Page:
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Top 8 Things I learned about EMDR

Updated: Feb 5, 2022




I completed my training in EMDR (Eye Movement Desensitization and Reprocessing) in September of this year. I learned about EMDR through personal research about 3 years ago. I was attempting to identify the best therapeutic modality to treat trauma. Once I learned that guided eye movements had the potential to help process the hardest moments of peoples’ lives, I planned to take the training as soon as possible.


Months, and then years passed before I committed to the course. Now that I’ve completed the training, I want to share the top 8 things I took away. Whether you are a therapist considering an additional therapy style, a curious client, or someone considering therapy for the first time, consider the following points before making up your mind about EMDR.


  1. EMDR is not hypnosis. I didn’t think it was hypnosis personally, but I was surprised by the number of colleagues and new patients who had this idea. EMDR places an emphasis on maintaining dual awareness. Meaning it is important the client is fully conscious of the present while thinking and processing past memories.

  2. EMDR trained is not synonymous with EMDR certified. After a therapist completes EMDR training he/she is capable of performing EMDR in their clinical practice for populations within their areas of competency. In order to become EMDR certified, therapists must complete additional steps (found on the EMDRIA website: https://www.emdria.org/emdr-training/emdr-certification-2/). This process takes about 1 calendar year, and it encourages continued education and consultation with certified EMDR consultants.

  3. Memories are stored in different ways. This one was simple, but mind-blowing when I really understood it. We’ve all smelled cookies and thought back to our mom or grandma baking in the kitchen. This is an example of how smell is linked to memories. Memories can also be stored in emotions, feelings, thoughts, images, & sounds. EMDR scans for and targets all of these components of memories to ensure the memory is fully processed.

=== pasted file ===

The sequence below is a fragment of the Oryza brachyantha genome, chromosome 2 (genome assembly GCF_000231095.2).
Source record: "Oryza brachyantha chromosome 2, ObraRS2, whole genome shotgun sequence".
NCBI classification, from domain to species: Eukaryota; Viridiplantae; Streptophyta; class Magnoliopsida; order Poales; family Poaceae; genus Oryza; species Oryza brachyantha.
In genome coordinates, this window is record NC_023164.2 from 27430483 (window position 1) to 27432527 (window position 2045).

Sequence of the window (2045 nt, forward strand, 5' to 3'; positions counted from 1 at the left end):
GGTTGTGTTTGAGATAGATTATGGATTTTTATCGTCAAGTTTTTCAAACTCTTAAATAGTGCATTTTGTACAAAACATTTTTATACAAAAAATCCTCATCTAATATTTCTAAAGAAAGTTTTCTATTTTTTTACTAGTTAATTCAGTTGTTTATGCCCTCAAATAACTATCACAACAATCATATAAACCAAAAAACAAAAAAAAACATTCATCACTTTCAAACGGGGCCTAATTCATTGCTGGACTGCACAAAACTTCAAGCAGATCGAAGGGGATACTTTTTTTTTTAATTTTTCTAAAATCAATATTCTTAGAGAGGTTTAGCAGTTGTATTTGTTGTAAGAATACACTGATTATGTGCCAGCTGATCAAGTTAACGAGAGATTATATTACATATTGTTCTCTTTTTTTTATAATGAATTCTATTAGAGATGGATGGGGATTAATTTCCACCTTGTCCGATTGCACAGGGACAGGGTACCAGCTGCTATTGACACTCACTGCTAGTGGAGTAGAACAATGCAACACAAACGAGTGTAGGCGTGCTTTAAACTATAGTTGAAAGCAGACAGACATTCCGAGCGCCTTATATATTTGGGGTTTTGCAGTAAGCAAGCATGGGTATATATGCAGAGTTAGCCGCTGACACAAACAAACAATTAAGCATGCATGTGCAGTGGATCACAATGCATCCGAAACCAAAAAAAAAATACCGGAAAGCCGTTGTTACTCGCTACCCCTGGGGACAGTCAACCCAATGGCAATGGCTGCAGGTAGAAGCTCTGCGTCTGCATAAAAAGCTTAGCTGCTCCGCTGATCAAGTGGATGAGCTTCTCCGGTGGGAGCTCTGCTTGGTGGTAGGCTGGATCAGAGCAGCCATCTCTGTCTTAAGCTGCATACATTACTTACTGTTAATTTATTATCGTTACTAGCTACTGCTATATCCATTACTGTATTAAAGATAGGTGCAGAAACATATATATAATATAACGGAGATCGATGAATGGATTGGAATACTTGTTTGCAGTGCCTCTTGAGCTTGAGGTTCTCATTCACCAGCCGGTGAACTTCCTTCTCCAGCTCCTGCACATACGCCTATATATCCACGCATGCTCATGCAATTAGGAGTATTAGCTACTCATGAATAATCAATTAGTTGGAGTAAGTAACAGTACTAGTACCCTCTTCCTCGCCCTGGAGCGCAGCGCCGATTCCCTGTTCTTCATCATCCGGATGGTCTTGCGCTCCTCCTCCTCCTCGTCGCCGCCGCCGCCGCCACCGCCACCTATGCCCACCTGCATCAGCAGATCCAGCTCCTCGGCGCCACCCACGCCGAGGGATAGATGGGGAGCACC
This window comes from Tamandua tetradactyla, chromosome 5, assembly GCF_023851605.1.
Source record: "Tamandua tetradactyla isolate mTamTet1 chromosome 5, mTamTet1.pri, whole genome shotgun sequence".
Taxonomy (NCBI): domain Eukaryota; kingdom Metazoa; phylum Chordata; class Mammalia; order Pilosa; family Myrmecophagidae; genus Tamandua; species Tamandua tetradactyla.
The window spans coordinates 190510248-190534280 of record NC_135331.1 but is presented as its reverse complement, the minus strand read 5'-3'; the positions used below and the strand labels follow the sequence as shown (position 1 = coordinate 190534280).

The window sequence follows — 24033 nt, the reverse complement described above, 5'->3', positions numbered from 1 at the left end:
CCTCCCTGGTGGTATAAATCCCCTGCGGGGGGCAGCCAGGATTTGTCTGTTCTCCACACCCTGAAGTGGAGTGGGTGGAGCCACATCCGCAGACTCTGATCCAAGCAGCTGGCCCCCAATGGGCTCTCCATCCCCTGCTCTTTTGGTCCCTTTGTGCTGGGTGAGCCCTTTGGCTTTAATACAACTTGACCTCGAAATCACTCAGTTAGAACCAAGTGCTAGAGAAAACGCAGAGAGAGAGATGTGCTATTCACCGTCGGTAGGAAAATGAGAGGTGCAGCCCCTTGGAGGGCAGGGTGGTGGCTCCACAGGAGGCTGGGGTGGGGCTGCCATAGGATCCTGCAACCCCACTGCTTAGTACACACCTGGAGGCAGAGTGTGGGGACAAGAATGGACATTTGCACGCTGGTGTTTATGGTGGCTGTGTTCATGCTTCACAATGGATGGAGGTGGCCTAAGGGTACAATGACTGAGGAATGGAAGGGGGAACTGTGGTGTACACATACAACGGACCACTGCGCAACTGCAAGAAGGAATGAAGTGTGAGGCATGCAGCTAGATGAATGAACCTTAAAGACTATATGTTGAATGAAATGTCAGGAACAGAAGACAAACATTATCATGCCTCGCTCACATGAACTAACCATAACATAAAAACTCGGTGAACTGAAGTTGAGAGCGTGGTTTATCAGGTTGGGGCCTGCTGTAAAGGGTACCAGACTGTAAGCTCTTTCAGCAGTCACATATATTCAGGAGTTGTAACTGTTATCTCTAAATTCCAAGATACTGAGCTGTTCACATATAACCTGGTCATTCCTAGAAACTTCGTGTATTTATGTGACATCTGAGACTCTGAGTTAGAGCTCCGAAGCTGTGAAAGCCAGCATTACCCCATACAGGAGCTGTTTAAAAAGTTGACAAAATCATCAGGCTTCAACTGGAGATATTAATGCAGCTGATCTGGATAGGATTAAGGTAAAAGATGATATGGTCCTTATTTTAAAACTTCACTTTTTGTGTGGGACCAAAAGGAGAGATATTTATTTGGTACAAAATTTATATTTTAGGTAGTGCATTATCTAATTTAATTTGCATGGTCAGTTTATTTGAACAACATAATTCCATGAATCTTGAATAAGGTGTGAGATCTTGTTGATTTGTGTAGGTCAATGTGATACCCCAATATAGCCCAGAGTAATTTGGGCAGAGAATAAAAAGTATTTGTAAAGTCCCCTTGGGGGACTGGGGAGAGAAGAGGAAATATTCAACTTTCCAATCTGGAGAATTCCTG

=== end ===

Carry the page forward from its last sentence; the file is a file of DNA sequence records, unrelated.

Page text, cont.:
4. EMDR may require less talking from the client. Unlike traditional talk therapy, EMDR encourages the clinician to limit their discussion during the cliesn’t processing. There is an emphasis on allowing the client to allow their brain to heal itself through its internal networking, and with as little influence from the clinician as possible. This may offer relief to clients who’s cultural or moral beliefs prohibit them from providing explicit details about the traumatic events.

  5. EMDR is not limited to using eye movements. The founder of EMDR, Francine Shapiro, first noticed results with eye movements. What was later discovered is other forms of bilateral stimulation (BLS) are equally effective. Whether clients are visually impared, blind, physiological limitations, or simply prefer alternative BLS, EDMR can be modified to the client’s preference.

  6. EMDR is for children too. EDMR can be easily modified to assist children in processing events too. By incorporating play, changing some language and using age-appropriate BLS.

  7. Most people have trauma. Through the required readings and training, I learned we all have trauma. Often, when thinking of trauma we think of the “Big T” Traumas (natural disasters, building collapses, living through a war); however, there are other “little t” traumas that most have experienced at some point in life. Being embarrassed by peers at school, falling off a horse, and other events may also benefit from EMDR helping to process those memories.

  8. EMDR is for more than trauma. Although it’s an evidence-based psychotherapy (EBP) for trauma, it has been proven highly effective for many mental health symptoms and diagnoses. Some of which have a history of treatment resistance with other EBPs. Other diagnoses treated with EMDR include: depression, grief and loss, chronic pain, phobias, personality disorders, anxiety, mood disorders, and performance enhancement.


The positive results of EMDR have been seen with various populations and countries around the world. If you are considering learning more, visit the EMDRIA website (emdria.org), call an EMDR therapist, or read Francine Shapiro’s book (Eye Movement Desensitization and Reprocessing (Emdr) Therapy, Third Edition - 3rd Edition). I hope this has inspired you to give EMDR a try as a professional furthering your skills, a client receiving care, or both. If you have tried traditional therapy in the past, but are interested in EMDR, maybe now is your time to try something new!

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